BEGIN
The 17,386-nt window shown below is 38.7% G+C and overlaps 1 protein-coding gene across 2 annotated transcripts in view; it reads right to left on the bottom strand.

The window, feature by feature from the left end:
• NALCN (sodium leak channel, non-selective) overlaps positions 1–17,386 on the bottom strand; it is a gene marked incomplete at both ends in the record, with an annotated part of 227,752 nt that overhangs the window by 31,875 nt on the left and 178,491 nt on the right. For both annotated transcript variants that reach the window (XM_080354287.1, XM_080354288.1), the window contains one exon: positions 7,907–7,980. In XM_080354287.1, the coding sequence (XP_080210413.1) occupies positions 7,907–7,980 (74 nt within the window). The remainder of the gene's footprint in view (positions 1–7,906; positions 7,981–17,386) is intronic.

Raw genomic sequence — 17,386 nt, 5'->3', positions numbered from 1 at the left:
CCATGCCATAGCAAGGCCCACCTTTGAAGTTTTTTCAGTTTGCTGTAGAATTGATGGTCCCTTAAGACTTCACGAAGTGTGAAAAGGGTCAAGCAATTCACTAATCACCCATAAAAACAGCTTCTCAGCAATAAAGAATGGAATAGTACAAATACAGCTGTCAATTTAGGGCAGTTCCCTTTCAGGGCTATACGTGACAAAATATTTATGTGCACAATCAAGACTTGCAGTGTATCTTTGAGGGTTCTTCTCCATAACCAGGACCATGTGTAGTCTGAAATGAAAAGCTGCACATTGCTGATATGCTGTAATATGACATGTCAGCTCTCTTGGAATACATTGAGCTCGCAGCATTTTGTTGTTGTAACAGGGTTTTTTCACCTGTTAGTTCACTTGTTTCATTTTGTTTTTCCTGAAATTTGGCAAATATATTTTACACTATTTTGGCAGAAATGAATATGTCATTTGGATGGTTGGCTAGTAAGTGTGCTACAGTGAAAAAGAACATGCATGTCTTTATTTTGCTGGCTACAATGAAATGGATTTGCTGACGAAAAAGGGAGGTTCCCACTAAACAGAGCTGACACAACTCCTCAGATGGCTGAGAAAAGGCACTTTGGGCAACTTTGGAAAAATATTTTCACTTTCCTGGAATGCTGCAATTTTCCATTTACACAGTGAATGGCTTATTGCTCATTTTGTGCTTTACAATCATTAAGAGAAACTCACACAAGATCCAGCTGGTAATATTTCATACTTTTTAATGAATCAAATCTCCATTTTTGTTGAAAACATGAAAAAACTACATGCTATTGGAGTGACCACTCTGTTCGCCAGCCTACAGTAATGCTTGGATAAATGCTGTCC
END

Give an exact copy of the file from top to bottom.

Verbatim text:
The 17,386-nt window shown below is 38.7% G+C and overlaps 1 protein-coding gene across 2 annotated transcripts in view; it reads right to left on the bottom strand.

The window, feature by feature from the left end:
• NALCN (sodium leak channel, non-selective) overlaps positions 1–17,386 on the bottom strand; it is a gene marked incomplete at both ends in the record, with an annotated part of 227,752 nt that overhangs the window by 31,875 nt on the left and 178,491 nt on the right. For both annotated transcript variants that reach the window (XM_080354287.1, XM_080354288.1), the window contains one exon: positions 7,907–7,980. In XM_080354287.1, the coding sequence (XP_080210413.1) occupies positions 7,907–7,980 (74 nt within the window). The remainder of the gene's footprint in view (positions 1–7,906; positions 7,981–17,386) is intronic.

Raw genomic sequence — 17,386 nt, 5'->3', positions numbered from 1 at the left:
CCATGCCATAGCAAGGCCCACCTTTGAAGTTTTTTCAGTTTGCTGTAGAATTGATGGTCCCTTAAGACTTCACGAAGTGTGAAAAGGGTCAAGCAATTCACTAATCACCCATAAAAACAGCTTCTCAGCAATAAAGAATGGAATAGTACAAATACAGCTGTCAATTTAGGGCAGTTCCCTTTCAGGGCTATACGTGACAAAATATTTATGTGCACAATCAAGACTTGCAGTGTATCTTTGAGGGTTCTTCTCCATAACCAGGACCATGTGTAGTCTGAAATGAAAAGCTGCACATTGCTGATATGCTGTAATATGACATGTCAGCTCTCTTGGAATACATTGAGCTCGCAGCATTTTGTTGTTGTAACAGGGTTTTTTCACCTGTTAGTTCACTTGTTTCATTTTGTTTTTCCTGAAATTTGGCAAATATATTTTACACTATTTTGGCAGAAATGAATATGTCATTTGGATGGTTGGCTAGTAAGTGTGCTACAGTGAAAAAGAACATGCATGTCTTTATTTTGCTGGCTACAATGAAATGGATTTGCTGACGAAAAAGGGAGGTTCCCACTAAACAGAGCTGACACAACTCCTCAGATGGCTGAGAAAAGGCACTTTGGGCAACTTTGGAAAAATATTTTCACTTTCCTGGAATGCTGCAATTTTCCATTTACACAGTGAATGGCTTATTGCTCATTTTGTGCTTTACAATCATTAAGAGAAACTCACACAAGATCCAGCTGGTAATATTTCATACTTTTTAATGAATCAAATCTCCATTTTTGTTGAAAACATGAAAAAACTACATGCTATTGGAGTGACCACTCTGTTCGCCAGCCTACAGTAATGCTTGGATAAATGCTGTCC